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Case Studies

Jacksonville Hospital Collaborative

Brief description: The Jacksonville Hospital Collaborative consists of five health systems located in Northeast Florida. The hospital collaborative includes: Baptist Health, Brooks Rehabilitation, Mayo Clinic, St. Vincent’s HealthCare, and UF Health Jacksonville. Since 2016, the collaborative has trained ~3,400 first aiders and certified ~60 instructors in Mental Health First Aid (MHFA).
“An innovative approach to addressing mental health issues”
The Jacksonville Hospital Collaborative was formed in 2012 to conduct community health needs assessments. The most recent assessment conducted in 2016 highlighted mental health as a top priority to focus on. Mayo Clinic Community Relations Administrator Ann-Marie Knight says that one of the most worrying statistics that jumped out to her in the assessment was that “it takes 14-30 days to get access to mental health resources.” In addition to the accessibility issue, Knight highlighted that “the suicide rate was increasing in every county in Jacksonville, except one.”
When considering the assessment, it was clear that mental health needed to be prioritized in Jacksonville. According to Baptist Health Senior Vice President of Social Responsibility & Community Advocacy Audrey Moran, “Healthcare systems care about mental health stigma because it is a barrier to care and we feel responsible for eliminating any obstacles.” After deciding to prioritize mental health, the hospital collaborative considered working together on a project to address issues highlighted in the community health needs assessment. The group decided MHFA could be something that they could work on together, increasing the community impact. This led to the collaborative reaching out to the National Council for Behavioral Health to discuss next steps.
Each health system pitched the idea to their respective leadership team, which resulted in the CEOs of each organization publically voicing their commitment to mental health and pledging to contribute funding. For example, Doug Baer, CEO of Brooks Rehabilitation, clarified part of the rationale for investing in MHFA as “a training [that] will help citizens recognize signs of mental illness and intervene appropriately, much like CPR.”1 According to Moran, “MHFA was attractive to leadership because it addressed mental health stigma in a very tangible way.” Moran adds, “Offering MHFA was not a risk, it had a tremendous track record around the world.” City leadership is supportive of the initiative as well, as Jacksonville Mayor, Lenny Curry, referred to MHFA as an “innovative approach to addressing mental health issues.”10 Due to the size of this venture, the hospital collaborative hired the Health Planning Council of Northeast Florida (HPCNEF) to manage the effort. HPCNEF helps the collaborative set collective targets for training, and coordinates the efforts of the various stakeholders in meeting those targets.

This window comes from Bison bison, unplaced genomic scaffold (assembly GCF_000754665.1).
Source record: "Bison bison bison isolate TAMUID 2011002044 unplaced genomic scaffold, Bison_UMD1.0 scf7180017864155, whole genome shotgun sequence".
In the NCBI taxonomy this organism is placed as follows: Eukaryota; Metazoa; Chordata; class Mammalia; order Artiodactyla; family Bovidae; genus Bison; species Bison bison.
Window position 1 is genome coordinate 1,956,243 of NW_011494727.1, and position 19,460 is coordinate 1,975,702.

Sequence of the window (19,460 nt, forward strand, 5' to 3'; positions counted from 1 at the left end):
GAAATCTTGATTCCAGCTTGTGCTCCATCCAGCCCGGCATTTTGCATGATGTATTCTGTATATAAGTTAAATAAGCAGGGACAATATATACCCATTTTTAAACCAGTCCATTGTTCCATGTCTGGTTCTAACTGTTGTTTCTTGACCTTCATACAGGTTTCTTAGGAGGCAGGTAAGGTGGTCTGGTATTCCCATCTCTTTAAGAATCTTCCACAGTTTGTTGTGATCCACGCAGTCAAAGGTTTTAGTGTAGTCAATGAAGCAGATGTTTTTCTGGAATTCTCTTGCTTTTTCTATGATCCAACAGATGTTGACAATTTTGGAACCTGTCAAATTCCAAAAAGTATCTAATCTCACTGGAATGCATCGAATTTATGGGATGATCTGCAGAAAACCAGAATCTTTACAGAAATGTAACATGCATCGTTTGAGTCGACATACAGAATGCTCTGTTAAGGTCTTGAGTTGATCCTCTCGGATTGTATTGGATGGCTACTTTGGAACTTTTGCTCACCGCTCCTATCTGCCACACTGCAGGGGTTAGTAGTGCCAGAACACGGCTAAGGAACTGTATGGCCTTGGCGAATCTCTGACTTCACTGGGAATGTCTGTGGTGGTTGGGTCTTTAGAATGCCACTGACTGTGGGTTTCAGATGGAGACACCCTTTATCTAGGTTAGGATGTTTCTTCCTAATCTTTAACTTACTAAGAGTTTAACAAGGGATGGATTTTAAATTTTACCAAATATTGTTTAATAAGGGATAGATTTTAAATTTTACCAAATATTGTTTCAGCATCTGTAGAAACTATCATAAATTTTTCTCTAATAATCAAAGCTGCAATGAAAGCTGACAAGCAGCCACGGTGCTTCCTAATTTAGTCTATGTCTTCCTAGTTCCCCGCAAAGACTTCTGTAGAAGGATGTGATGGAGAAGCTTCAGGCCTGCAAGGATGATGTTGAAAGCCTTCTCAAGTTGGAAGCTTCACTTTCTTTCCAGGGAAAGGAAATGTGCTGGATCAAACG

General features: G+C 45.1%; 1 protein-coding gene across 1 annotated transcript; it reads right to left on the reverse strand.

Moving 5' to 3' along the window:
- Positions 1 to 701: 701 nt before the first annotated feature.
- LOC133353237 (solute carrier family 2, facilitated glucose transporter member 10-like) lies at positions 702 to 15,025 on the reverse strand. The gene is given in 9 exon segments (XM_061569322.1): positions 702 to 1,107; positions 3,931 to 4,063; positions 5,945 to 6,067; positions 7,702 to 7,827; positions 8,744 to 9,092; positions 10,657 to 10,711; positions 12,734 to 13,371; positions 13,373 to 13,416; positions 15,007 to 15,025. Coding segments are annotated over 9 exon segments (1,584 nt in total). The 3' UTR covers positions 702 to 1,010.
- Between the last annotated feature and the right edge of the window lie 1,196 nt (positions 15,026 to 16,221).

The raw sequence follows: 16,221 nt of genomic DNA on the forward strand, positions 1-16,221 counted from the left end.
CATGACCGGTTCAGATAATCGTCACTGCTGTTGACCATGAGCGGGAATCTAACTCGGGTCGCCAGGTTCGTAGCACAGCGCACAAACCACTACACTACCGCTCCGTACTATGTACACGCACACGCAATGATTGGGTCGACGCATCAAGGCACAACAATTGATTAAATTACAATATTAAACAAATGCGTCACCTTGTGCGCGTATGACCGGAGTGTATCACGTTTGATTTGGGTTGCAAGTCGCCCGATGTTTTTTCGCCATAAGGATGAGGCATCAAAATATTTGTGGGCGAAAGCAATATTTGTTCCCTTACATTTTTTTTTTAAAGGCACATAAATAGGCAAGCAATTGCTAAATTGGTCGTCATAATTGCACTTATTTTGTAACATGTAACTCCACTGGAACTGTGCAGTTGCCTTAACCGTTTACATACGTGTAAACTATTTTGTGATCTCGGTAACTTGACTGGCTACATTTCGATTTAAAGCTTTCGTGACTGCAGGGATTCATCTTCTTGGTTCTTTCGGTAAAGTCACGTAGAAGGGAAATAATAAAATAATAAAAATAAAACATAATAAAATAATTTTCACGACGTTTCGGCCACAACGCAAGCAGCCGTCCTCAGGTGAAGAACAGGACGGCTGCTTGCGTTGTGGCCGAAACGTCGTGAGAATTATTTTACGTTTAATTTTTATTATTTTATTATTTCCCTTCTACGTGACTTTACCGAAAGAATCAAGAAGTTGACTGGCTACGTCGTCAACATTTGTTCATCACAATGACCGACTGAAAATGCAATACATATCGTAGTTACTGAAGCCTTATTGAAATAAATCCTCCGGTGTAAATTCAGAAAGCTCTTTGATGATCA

Results of MHFA
The five hospital systems collectively funded two “train the trainer” sessions in Jacksonville, which resulted in ~60 certified instructors who made a commitment to train at least 100 people each year for three years. This has led to ~3,400 first aiders trained through free courses, meeting the year one target based on the collaborative’s ultimate goal of training 10,000 Jacksonville citizens in four years.
Beyond the number of people trained, Moran highlighted, “After taking MHFA, there is a realization that mental health is a disease just like diabetes. But unlike physical ailments, there is a certain way you need to talk about mental health because of the stigma surrounding it, and MHFA prepares you to do that.” The Jacksonville Sherriff’s Office (JSO) became familiar with MHFA and saw the need for its officers to be trained, which led to the department committing to train 3,000 of its employees.
Future direction of MHFA
The collaborative is on track to meet its goal of training 10,000 first aiders by 2020 and plans to continue its strong partnership. Tom VanOsdol, President and CEO of St. Vincent’s HealthCare, added, “Our MHFA collaborative aligns perfectly with St. Vincent’s mission of caring for everyone in our community, with special attention to those who are struggling the most. We are encouraged by the early success of the MHFA initiative and we look forward to continuing our work together to train even more in our community.” When asked about the future of MHFA, Baptist Health mentioned that the collaborative is working together on the 2017 community health needs assessment, which might highlight some opportunities to use MHFA to combat the opioid crisis. Mayo Clinic is planning on working with JSO to measure how MHFA has impacted the services it provides to the community. In 2018, Mayo Clinic is increasing the number of trainings offered on Saturday in hopes of increasing course attendance. In addition, UF Health is conducting an evaluation to gauge how first aiders are using what they learned.